Greece has asked for a eurozone summit to be held if creditor talks on Friday fail to break months of deadlock on the country's debt and reform goals, Prime Minister Alexis Tsipras said Wednesday.
"If the Eurogroup is not in a position to (produce a result) on Friday, I have asked EU President Donald Tusk to call a summit of eurozone countries," the Greek prime minister said after meeting with Tusk.
However, both Tsipras and Tusk insisted such a step would not be necessary. The EU president said he had "no doubt" there would be a breakthrough on Friday.
Negotiations between Athens and its eurozone and International Monetary Fund (IMF) creditors have dragged on for months amid disagreements on debt relief and budget targets for the country.
Tsipras on Wednesday accused hardline creditors of making "absurd demands" and "shifting the goalposts."
"(New) demands and requirements arise constantly... the games must stop," the Greek prime minister said.
Meanwhile, Greek Finance Minister Euclid Tsakalotos flew to Brussels on Tuesday to relaunch the talks.
Upon leaving the meetings that stretched into late Tuesday, Eurogroup chief Jeroen Dijsselbloem tweeted "good progress" and said the talks would continue on Wednesday.
Tusk noted Wednesday that a deal "will be possible thanks to the readiness of Greek people to sacrifice something."
Athens says its economy is performing better than expected, and it should therefore not be asked to make sacrifices beyond those agreed in its current multi-billion-euro bailout, which ends in 2018.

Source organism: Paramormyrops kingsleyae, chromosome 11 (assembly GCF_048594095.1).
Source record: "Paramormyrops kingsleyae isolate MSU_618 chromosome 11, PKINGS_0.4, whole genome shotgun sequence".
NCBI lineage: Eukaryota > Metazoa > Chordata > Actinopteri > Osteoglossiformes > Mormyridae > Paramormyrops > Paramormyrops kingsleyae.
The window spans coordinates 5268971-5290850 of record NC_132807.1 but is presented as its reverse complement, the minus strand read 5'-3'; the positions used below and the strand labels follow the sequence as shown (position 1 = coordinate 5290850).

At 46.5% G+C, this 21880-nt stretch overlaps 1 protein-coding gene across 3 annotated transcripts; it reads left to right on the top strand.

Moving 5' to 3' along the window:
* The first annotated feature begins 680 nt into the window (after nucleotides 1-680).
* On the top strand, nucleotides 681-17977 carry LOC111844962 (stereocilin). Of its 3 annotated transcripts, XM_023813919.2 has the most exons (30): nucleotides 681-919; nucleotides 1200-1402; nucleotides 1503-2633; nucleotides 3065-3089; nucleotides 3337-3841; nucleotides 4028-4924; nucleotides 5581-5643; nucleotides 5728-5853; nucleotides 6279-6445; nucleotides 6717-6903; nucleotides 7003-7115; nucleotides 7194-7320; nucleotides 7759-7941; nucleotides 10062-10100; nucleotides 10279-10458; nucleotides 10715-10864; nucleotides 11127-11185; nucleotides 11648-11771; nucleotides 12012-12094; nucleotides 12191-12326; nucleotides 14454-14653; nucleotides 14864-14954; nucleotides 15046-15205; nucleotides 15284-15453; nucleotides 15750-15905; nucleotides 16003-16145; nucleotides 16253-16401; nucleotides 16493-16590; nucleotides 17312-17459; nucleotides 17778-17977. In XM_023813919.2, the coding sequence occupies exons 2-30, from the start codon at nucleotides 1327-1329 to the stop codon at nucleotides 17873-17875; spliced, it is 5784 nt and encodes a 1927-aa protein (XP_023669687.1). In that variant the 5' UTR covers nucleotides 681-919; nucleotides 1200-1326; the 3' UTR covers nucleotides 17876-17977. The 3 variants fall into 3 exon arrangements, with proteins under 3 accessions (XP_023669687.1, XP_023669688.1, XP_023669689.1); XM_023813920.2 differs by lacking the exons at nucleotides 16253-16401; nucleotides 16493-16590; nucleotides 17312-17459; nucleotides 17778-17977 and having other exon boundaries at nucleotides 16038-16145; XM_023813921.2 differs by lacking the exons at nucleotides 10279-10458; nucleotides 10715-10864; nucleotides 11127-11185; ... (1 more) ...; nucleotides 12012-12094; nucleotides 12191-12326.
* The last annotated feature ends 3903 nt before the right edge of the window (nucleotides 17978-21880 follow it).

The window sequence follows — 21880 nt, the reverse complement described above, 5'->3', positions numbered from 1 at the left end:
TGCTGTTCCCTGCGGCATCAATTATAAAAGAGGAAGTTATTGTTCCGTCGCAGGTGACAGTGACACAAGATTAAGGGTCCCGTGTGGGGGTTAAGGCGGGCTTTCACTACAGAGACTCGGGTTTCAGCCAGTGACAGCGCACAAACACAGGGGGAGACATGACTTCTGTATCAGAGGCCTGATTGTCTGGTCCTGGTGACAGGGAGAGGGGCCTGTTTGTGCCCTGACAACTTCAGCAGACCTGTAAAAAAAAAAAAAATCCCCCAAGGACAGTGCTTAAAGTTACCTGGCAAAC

According to reports, the creditors are refusing to conclude the current audit without a pledge for fresh cuts in 2019.
Among the measures reportedly demanded by Greece's creditors are additional pension cuts, a reduced tax-exemption ceiling, and further deregulation of the energy and labor markets.
The impasse has held up the latest instalment of Greece's 86-billion-euro ($92-billion) bailout, agreed in 2015, which it needs for debt repayments in July.
With the European Union already reeling from Brexit, Tsipras argued that Greece's current rescue program, its third since 2010, would collapse if his government were to fall.
His leftist-led coalition has just 153 members in the 300-seat parliament, which would make it difficult for Tsipras to push through another package of unpopular austerity measures.